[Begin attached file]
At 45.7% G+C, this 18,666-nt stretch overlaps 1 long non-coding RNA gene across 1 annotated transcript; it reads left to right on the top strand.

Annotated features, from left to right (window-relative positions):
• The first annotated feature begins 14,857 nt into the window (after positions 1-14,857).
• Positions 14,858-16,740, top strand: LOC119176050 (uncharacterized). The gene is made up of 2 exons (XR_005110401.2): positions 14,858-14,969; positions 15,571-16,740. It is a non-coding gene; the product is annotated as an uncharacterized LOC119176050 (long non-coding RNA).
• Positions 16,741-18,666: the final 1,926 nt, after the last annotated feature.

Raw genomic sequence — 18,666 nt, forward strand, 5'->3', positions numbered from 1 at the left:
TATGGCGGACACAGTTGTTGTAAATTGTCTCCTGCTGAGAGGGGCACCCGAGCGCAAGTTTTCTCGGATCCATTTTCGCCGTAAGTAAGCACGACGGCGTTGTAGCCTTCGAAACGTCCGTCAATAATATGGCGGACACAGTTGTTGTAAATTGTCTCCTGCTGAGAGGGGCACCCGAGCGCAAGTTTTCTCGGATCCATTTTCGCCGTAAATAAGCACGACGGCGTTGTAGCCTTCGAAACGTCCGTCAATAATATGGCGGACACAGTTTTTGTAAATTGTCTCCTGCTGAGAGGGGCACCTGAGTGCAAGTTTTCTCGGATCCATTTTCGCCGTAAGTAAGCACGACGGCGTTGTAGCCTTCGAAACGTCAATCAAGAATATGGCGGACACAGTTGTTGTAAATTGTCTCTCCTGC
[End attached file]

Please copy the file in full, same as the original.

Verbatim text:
At 45.7% G+C, this 18,666-nt stretch overlaps 1 long non-coding RNA gene across 1 annotated transcript; it reads left to right on the top strand.

Annotated features, from left to right (window-relative positions):
• The first annotated feature begins 14,857 nt into the window (after positions 1-14,857).
• Positions 14,858-16,740, top strand: LOC119176050 (uncharacterized). The gene is made up of 2 exons (XR_005110401.2): positions 14,858-14,969; positions 15,571-16,740. It is a non-coding gene; the product is annotated as an uncharacterized LOC119176050 (long non-coding RNA).
• Positions 16,741-18,666: the final 1,926 nt, after the last annotated feature.

Raw genomic sequence — 18,666 nt, forward strand, 5'->3', positions numbered from 1 at the left:
TATGGCGGACACAGTTGTTGTAAATTGTCTCCTGCTGAGAGGGGCACCCGAGCGCAAGTTTTCTCGGATCCATTTTCGCCGTAAGTAAGCACGACGGCGTTGTAGCCTTCGAAACGTCCGTCAATAATATGGCGGACACAGTTGTTGTAAATTGTCTCCTGCTGAGAGGGGCACCCGAGCGCAAGTTTTCTCGGATCCATTTTCGCCGTAAATAAGCACGACGGCGTTGTAGCCTTCGAAACGTCCGTCAATAATATGGCGGACACAGTTTTTGTAAATTGTCTCCTGCTGAGAGGGGCACCTGAGTGCAAGTTTTCTCGGATCCATTTTCGCCGTAAGTAAGCACGACGGCGTTGTAGCCTTCGAAACGTCAATCAAGAATATGGCGGACACAGTTGTTGTAAATTGTCTCTCCTGC